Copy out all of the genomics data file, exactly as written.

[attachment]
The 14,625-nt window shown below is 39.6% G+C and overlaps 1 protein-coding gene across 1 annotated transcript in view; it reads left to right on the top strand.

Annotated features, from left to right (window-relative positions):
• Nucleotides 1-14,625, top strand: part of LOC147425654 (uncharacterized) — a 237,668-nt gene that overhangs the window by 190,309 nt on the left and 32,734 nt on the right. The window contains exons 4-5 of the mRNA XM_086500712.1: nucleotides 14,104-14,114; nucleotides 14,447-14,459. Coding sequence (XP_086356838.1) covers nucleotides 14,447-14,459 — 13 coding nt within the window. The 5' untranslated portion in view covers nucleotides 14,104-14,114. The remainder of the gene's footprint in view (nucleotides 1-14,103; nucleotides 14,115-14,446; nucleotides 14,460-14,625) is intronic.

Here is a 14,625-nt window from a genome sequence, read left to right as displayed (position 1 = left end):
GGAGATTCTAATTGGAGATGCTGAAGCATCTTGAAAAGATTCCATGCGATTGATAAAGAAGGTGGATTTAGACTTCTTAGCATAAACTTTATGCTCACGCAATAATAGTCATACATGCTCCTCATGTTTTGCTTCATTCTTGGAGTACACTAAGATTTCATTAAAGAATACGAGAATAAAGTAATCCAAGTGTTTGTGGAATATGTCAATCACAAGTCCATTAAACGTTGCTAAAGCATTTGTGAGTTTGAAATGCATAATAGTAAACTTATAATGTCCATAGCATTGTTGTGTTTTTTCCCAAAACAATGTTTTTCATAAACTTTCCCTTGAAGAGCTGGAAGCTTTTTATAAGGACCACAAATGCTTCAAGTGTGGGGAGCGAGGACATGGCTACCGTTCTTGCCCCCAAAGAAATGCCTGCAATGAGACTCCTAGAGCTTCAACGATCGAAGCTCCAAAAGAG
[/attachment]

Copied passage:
The 14,625-nt window shown below is 39.6% G+C and overlaps 1 protein-coding gene across 1 annotated transcript in view; it reads left to right on the top strand.

Annotated features, from left to right (window-relative positions):
• Nucleotides 1-14,625, top strand: part of LOC147425654 (uncharacterized) — a 237,668-nt gene that overhangs the window by 190,309 nt on the left and 32,734 nt on the right. The window contains exons 4-5 of the mRNA XM_086500712.1: nucleotides 14,104-14,114; nucleotides 14,447-14,459. Coding sequence (XP_086356838.1) covers nucleotides 14,447-14,459 — 13 coding nt within the window. The 5' untranslated portion in view covers nucleotides 14,104-14,114. The remainder of the gene's footprint in view (nucleotides 1-14,103; nucleotides 14,115-14,446; nucleotides 14,460-14,625) is intronic.

Here is a 14,625-nt window from a genome sequence, read left to right as displayed (position 1 = left end):
GGAGATTCTAATTGGAGATGCTGAAGCATCTTGAAAAGATTCCATGCGATTGATAAAGAAGGTGGATTTAGACTTCTTAGCATAAACTTTATGCTCACGCAATAATAGTCATACATGCTCCTCATGTTTTGCTTCATTCTTGGAGTACACTAAGATTTCATTAAAGAATACGAGAATAAAGTAATCCAAGTGTTTGTGGAATATGTCAATCACAAGTCCATTAAACGTTGCTAAAGCATTTGTGAGTTTGAAATGCATAATAGTAAACTTATAATGTCCATAGCATTGTTGTGTTTTTTCCCAAAACAATGTTTTTCATAAACTTTCCCTTGAAGAGCTGGAAGCTTTTTATAAGGACCACAAATGCTTCAAGTGTGGGGAGCGAGGACATGGCTACCGTTCTTGCCCCCAAAGAAATGCCTGCAATGAGACTCCTAGAGCTTCAACGATCGAAGCTCCAAAAGAG